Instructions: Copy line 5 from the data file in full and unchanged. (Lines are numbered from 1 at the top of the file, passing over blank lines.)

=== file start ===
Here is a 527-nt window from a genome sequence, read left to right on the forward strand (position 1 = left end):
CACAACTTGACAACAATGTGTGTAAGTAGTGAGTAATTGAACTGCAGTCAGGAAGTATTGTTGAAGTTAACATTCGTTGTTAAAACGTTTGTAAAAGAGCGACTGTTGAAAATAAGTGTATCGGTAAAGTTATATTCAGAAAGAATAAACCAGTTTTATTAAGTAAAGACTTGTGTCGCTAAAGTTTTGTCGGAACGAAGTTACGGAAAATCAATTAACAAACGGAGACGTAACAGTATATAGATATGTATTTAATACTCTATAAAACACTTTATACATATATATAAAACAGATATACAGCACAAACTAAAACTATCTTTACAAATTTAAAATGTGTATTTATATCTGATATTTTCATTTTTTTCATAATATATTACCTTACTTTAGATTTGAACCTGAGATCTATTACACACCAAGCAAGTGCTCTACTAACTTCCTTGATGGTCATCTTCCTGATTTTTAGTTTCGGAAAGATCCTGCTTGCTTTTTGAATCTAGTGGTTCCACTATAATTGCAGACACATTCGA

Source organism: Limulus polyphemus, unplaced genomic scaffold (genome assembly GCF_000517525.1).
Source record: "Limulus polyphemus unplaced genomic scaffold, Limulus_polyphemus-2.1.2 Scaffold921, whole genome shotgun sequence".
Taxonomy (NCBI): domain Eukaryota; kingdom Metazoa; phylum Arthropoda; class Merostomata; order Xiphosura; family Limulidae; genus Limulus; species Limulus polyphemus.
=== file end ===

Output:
Taxonomy (NCBI): domain Eukaryota; kingdom Metazoa; phylum Arthropoda; class Merostomata; order Xiphosura; family Limulidae; genus Limulus; species Limulus polyphemus.